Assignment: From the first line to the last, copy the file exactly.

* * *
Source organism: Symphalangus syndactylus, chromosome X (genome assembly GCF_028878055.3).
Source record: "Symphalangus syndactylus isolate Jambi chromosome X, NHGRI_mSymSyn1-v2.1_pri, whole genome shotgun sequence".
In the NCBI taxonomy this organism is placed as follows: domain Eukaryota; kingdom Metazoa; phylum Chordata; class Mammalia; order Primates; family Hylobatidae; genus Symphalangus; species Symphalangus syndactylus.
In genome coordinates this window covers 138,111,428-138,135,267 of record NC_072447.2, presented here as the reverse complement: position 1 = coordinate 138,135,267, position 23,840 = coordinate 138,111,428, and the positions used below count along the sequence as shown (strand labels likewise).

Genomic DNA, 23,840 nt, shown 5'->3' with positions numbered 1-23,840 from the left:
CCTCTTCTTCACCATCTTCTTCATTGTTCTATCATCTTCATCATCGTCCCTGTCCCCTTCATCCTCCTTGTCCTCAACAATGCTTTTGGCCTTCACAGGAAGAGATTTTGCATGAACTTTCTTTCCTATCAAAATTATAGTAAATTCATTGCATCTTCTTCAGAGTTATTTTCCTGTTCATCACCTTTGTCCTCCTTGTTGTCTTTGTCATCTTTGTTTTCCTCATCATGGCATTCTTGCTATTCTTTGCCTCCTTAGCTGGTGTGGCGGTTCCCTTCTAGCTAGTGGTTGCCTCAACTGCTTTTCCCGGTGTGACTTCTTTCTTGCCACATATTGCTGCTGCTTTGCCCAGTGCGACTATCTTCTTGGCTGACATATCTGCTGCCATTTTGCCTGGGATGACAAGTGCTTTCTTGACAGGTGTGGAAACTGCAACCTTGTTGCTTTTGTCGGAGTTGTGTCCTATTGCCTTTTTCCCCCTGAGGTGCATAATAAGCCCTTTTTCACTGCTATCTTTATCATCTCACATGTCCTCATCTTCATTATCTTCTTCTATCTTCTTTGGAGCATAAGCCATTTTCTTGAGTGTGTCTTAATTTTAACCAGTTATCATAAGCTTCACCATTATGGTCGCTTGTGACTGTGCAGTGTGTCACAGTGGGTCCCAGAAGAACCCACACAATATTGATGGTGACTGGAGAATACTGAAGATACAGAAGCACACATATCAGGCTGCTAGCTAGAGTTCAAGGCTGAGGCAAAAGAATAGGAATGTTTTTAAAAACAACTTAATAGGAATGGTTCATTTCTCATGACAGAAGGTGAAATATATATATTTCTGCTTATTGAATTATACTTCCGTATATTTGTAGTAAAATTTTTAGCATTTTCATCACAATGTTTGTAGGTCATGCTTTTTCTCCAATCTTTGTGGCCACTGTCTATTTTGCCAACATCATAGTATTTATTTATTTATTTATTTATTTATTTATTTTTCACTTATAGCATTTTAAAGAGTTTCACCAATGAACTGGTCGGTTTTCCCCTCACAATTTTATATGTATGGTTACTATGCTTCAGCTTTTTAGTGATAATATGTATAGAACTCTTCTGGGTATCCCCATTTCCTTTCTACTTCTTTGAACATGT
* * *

Source organism: Symphalangus syndactylus, chromosome X (genome assembly GCF_028878055.3).
Source record: "Symphalangus syndactylus isolate Jambi chromosome X, NHGRI_mSymSyn1-v2.1_pri, whole genome shotgun sequence".
In the NCBI taxonomy this organism is placed as follows: domain Eukaryota; kingdom Metazoa; phylum Chordata; class Mammalia; order Primates; family Hylobatidae; genus Symphalangus; species Symphalangus syndactylus.
In genome coordinates this window covers 138,111,428-138,135,267 of record NC_072447.2, presented here as the reverse complement: position 1 = coordinate 138,135,267, position 23,840 = coordinate 138,111,428, and the positions used below count along the sequence as shown (strand labels likewise).

Genomic DNA, 23,840 nt, shown 5'->3' with positions numbered 1-23,840 from the left:
CCTCTTCTTCACCATCTTCTTCATTGTTCTATCATCTTCATCATCGTCCCTGTCCCCTTCATCCTCCTTGTCCTCAACAATGCTTTTGGCCTTCACAGGAAGAGATTTTGCATGAACTTTCTTTCCTATCAAAATTATAGTAAATTCATTGCATCTTCTTCAGAGTTATTTTCCTGTTCATCACCTTTGTCCTCCTTGTTGTCTTTGTCATCTTTGTTTTCCTCATCATGGCATTCTTGCTATTCTTTGCCTCCTTAGCTGGTGTGGCGGTTCCCTTCTAGCTAGTGGTTGCCTCAACTGCTTTTCCCGGTGTGACTTCTTTCTTGCCACATATTGCTGCTGCTTTGCCCAGTGCGACTATCTTCTTGGCTGACATATCTGCTGCCATTTTGCCTGGGATGACAAGTGCTTTCTTGACAGGTGTGGAAACTGCAACCTTGTTGCTTTTGTCGGAGTTGTGTCCTATTGCCTTTTTCCCCCTGAGGTGCATAATAAGCCCTTTTTCACTGCTATCTTTATCATCTCACATGTCCTCATCTTCATTATCTTCTTCTATCTTCTTTGGAGCATAAGCCATTTTCTTGAGTGTGTCTTAATTTTAACCAGTTATCATAAGCTTCACCATTATGGTCGCTTGTGACTGTGCAGTGTGTCACAGTGGGTCCCAGAAGAACCCACACAATATTGATGGTGACTGGAGAATACTGAAGATACAGAAGCACACATATCAGGCTGCTAGCTAGAGTTCAAGGCTGAGGCAAAAGAATAGGAATGTTTTTAAAAACAACTTAATAGGAATGGTTCATTTCTCATGACAGAAGGTGAAATATATATATTTCTGCTTATTGAATTATACTTCCGTATATTTGTAGTAAAATTTTTAGCATTTTCATCACAATGTTTGTAGGTCATGCTTTTTCTCCAATCTTTGTGGCCACTGTCTATTTTGCCAACATCATAGTATTTATTTATTTATTTATTTATTTATTTATTTTTCACTTATAGCATTTTAAAGAGTTTCACCAATGAACTGGTCGGTTTTCCCCTCACAATTTTATATGTATGGTTACTATGCTTCAGCTTTTTAGTGATAATATGTATAGAACTCTTCTGGGTATCCCCATTTCCTTTCTACTTCTTTGAACATGT